Silas Talbot (1751-1813) was born in Dighton, Massachusetts, into a poor farm family, the son of Benjamin Talbot and Rebecca Allen. His mother died when he was four. In his early teens, Silas worked on a coasting vessel and then learned the stonemason’s craft. In 1769 or 1770, he moved to Providence to ply his trade. Talbot prospered in his new home, and in 1772, he married Anna Richmond, who bore him five children before her death in 1781. Two of his children died in infancy.
Talbot became an officer in the Rhode Island militia at the beginning of the Revolution. He was present at the siege of Boston in 1775-76, and he participated in the military campaigns around New York and Philadelphia, in both of which he was wounded. In New York, his injuries stemmed from his attempt to aid Washington’s retreat from Long Island. Talbot commanded a fire ship that recklessly rammed the H.M.S. Asia in the Hudson River, a daring feat that left him severely burned. He recovered in time to participate in the defenses of Fort Mifflin near Philadelphia, only to be wounded again. After fighting in the Battle of Rhode Island, guarding the American’s right (west) flank, Talbot embarked upon a series of spectacular military and naval exploits.
Ironically, Talbot, an army man, was the only Rhode Island captain of a U.S. naval vessel who maintained an unsullied reputation during the Revolution (Esek Hopkins and Abraham Whipple, for example, drew strong congressional criticism). From 1778 onward, Talbot occasionally got command of a ship, and when he did, sparks flew. In October 1778, in attacking the British schooner Pigot, which was blocking the mouth of the Sakonnet River, Talbot plunged the jib boom of his sloop Hawk into the Pigot’s rigging, holding the British vessel tight while his men overran her.
In July 1779, while in command of the Argo in defense of the southern New England coast, Talbot captured a ten-gun British privateer and two other vessels of twelve and fourteen guns, recapturing the three American ships as well that the British vessels had in tow. This feat by an army lieutenant colonel prompted Congress in September 1779 to grant him the rank of captain in the Continental Navy. Still, he became a privateer when Congress could give him no ship to command.
In 1780, while commanding John Brown’s privateer George Washington, Talbot was captured by the Culloden, a much larger seventy-four-gun British ship of the line. Confined first aboard the notorious prison ship Jersey, Talbot was eventually sent to Mill Prison in England, from which he was released in 1781 through the efforts of Benjamin Franklin and John Jay after several futile attempts to escape.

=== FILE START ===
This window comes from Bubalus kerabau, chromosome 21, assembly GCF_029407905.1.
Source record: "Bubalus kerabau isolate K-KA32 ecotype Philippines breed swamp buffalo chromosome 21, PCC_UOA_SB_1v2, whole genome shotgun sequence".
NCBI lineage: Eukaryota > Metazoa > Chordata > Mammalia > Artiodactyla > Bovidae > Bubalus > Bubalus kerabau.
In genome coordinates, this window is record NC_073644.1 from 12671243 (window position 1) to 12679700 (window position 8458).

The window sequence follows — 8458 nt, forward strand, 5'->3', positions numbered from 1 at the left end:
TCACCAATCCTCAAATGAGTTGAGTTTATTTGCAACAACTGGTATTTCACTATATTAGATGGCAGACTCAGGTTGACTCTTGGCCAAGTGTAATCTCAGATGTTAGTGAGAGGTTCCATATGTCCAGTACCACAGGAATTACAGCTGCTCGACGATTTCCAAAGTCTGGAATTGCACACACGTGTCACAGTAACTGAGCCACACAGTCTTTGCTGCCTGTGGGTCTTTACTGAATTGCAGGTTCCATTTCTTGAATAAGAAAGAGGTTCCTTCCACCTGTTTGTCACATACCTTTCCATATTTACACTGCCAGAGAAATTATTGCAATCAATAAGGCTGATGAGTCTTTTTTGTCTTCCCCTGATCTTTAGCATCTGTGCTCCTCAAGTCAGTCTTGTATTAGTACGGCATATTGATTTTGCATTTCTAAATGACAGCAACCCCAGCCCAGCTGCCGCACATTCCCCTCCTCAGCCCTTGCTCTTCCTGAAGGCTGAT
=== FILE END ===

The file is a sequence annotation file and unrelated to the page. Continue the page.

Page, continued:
In 1786, Talbot left Providence and moved to New York’s Mohawk Valley, where he bought the home and part of the lands that had been confiscated from the family of Sir William Johnson, the noted Indian agent. The widower Talbot then married Rebecca Morris, a member of a prominent Philadelphia family, with whom he had two more children before her death in 1803.
In 1792, Talbot was elected to the New York legislature, and in the following year, he was chosen as a U.S. congressman with Federalist backing. He resigned that office in 1794 in anticipation of his appointment as captain of a proposed U.S. naval frigate and supervised the construction of the U.S.S. President. In 1798, during the Quasi-War with France, Talbot finally got his naval command–the frigate Constitution (“Old Ironsides”), which he took on two cruises in the West Indies. There, he captured several French privateers while convoying American merchant ships.
Following this limited naval war, Captain Talbot resigned his commission, left the navy, and moved to New York City. In 1808, he entered into a stormy third marriage with Elizabeth Pintard, from whom he separated in the following year. Talbot died in New York City on June 30, 1813, and is buried in Trinity Churchyard. It is said that during his perilous career, Talbot was wounded or injured thirteen times and carried five bullets in his body.
Silas Talbot was inducted into The Rhode Island Heritage Hall of Fame in 1999.
For additional reading:
Rhode Island’s Founders: From Settlement to Statehood, by Dr. Patrick T. Conley.